The labor market and wages: The various labor market indicators taken together suggest stabilization, but uncertainty remains regarding when the rate of unemployment will begin to decline. The trend data in the Central Bureau of Statistics Manpower Survey indicate that the unemployment rate stabilized from April to July 2009, having increased markedly since July 2008. Demand for labor increased in the third quarter of 2009, after five quarters of continuous decline, but it is still considerably lower than in the third quarter of 2008. Employment Service data for September give no clear indication of a change in the negative trend. According to National Insurance Institute data, the real wage in June–August was 2.2 percent lower than in June–August 2008, and the number of employee posts was 2.6 percent lower. Health tax revenues, which provide an up-to-date indicator of total wage payments, were stable.
Budget data: In January–October 2009 the budget deficit (excluding credit) totaled NIS 24.5 billion, compared with a balanced budget in those months in 2008. Domestic expenditure till now, however, is NIS 4.4 billion lower than the expenditure path consistent with the budget. The forecast of the budget deficit in 2009 based on performance of the budget to October is that it will be below the target of 6 percent of GDP.
The foreign exchange market: In the last month the dollar strengthened against most currencies. In the period between the monetary policy discussions of 25 October and 22 November, the shekel weakened by 3.2 percent against the dollar, by 2.2 percent against the euro, and by 2.9 percent in terms of the index of the nominal effective exchange rate vis-?-vis the currencies of Israel's trading partners (weighted by the volume of trade).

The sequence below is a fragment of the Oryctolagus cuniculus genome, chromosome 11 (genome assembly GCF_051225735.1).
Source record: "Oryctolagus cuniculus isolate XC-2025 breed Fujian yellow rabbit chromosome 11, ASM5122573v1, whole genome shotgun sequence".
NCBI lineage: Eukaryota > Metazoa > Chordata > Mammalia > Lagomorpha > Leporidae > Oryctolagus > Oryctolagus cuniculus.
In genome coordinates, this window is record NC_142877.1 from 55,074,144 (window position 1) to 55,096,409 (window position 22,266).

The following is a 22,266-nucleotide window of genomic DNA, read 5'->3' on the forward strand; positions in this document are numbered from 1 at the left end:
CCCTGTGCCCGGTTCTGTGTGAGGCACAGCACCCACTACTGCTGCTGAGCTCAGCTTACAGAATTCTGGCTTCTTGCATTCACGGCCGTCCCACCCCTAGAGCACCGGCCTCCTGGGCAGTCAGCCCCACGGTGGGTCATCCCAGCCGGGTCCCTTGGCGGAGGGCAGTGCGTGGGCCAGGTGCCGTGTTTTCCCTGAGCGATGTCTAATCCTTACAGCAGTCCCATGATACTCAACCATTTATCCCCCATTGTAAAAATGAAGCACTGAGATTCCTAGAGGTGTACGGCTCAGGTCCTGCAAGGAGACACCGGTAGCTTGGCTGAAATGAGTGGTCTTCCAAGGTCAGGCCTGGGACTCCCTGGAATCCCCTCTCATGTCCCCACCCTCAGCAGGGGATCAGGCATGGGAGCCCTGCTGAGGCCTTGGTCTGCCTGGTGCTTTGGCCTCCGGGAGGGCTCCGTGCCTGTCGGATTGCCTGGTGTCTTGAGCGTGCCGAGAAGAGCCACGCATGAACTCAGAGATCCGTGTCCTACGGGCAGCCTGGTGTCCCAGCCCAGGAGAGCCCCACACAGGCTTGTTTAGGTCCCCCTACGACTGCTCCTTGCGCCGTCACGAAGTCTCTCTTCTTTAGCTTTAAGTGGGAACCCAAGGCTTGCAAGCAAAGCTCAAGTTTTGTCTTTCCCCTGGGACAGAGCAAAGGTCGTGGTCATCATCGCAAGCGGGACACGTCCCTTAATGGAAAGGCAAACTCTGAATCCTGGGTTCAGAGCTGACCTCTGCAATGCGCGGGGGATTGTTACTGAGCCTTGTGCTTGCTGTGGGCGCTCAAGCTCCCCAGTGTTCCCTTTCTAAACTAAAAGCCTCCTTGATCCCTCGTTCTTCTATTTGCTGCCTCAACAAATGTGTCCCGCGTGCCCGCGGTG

The capital and money markets: Between the monetary policy discussions of 25 October and 22 November, the Tel Aviv 25 index rose by 1.4 percent, and the Tel Aviv 100 index by 1.5 percent. The leading stock exchanges around the world also recorded share price increases. The positive trend in the government bond market continued this month. Yields on unindexed 10-year Israeli government bonds declined by 0.16 percentage points, and yields on 10-year US government bonds fell by 0.13 percentage points, to 3.36 percent, so that the yield gap between Israeli and US unindexed government bonds remained almost unchanged at 1.5 percentage points. Over the above period, yields on makam increased––the yield on twelve-month makam increased by 0.1 percentage points, and is currently 1.6 percent. The Tel-Bond 20 index increased in the period by 1.3 percent, and the Tel-Bond 40 index by 2.7 percent. Israel's sovereign risk premium, as measured by the five-year CDS spread, increased slightly, in line with the global trend in CDS spreads.
The money supply: Following the decline in September, the M1 monetary aggregate (cash held by the public and demand deposits) fell in October by 1 percent. The M2 aggregate (M1 plus unindexed deposits up to one year) fell by 0.1 percent.